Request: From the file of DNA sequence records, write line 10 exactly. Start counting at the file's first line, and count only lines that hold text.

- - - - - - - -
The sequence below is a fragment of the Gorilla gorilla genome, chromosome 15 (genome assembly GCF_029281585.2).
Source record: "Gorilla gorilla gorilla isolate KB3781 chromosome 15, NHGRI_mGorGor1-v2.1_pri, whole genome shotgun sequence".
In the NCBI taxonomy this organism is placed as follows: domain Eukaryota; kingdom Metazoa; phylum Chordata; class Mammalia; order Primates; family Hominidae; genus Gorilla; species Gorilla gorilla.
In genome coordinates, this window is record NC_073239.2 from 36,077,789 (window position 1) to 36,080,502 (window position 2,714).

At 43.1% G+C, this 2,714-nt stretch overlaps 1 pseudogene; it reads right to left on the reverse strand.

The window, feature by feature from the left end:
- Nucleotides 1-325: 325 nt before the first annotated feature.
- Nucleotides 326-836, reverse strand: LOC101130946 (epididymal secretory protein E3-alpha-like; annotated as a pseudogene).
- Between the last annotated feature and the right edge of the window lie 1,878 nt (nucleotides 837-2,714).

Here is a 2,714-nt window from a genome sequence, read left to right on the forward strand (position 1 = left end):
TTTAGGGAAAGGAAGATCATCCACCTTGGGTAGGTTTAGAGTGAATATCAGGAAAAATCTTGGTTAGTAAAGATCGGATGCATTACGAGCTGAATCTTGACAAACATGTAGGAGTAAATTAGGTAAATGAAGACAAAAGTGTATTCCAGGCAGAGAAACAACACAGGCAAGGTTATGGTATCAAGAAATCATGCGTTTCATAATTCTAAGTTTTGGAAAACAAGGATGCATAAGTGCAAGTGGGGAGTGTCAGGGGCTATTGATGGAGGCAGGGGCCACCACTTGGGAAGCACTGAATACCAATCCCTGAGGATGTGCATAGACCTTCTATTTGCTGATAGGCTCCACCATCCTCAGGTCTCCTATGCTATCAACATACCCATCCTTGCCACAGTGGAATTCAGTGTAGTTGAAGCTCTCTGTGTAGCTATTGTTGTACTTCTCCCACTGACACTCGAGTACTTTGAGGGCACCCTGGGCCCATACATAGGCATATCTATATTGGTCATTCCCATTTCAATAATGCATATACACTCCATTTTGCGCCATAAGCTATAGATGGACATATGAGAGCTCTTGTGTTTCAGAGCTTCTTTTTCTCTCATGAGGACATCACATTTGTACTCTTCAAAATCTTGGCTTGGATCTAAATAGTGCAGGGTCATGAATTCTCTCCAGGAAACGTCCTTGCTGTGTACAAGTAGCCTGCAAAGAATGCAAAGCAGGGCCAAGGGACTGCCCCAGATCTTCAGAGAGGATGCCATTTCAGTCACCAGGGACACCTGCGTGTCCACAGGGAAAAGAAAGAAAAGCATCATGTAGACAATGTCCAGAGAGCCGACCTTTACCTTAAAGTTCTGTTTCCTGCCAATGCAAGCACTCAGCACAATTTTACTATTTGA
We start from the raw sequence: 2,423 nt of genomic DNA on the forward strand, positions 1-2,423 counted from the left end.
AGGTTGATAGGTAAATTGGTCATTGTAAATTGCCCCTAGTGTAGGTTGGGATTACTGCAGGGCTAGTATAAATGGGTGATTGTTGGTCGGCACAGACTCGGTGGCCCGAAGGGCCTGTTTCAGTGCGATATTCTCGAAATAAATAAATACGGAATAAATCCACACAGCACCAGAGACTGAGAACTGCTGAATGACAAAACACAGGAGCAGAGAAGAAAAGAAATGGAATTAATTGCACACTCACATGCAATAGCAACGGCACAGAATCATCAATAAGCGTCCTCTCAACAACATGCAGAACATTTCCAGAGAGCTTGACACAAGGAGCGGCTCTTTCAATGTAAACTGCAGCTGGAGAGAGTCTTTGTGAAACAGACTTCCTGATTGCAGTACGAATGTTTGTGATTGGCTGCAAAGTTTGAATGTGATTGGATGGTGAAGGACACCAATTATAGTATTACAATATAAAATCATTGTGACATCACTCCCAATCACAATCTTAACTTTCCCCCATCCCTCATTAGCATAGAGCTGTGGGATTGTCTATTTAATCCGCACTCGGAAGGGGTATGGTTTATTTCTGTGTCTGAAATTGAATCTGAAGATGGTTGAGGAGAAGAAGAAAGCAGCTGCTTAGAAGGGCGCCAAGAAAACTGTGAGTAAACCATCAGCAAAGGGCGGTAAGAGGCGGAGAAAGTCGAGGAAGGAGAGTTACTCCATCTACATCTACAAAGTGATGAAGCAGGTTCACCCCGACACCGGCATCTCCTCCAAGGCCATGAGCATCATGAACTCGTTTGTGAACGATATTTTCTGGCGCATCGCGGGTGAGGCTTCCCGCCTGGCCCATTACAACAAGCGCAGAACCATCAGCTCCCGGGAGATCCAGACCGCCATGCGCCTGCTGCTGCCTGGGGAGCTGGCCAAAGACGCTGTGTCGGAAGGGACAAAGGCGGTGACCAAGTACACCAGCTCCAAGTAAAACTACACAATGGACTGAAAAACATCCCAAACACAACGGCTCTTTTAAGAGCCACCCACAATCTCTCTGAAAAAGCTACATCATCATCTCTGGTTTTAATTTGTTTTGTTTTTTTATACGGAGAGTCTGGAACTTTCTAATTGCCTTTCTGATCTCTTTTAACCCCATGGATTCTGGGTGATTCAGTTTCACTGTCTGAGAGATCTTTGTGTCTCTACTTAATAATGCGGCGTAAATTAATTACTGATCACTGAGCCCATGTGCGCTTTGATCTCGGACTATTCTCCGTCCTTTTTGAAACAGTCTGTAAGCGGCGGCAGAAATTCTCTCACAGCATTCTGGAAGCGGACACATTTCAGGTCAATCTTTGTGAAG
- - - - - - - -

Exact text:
Here is a 2,714-nt window from a genome sequence, read left to right on the forward strand (position 1 = left end):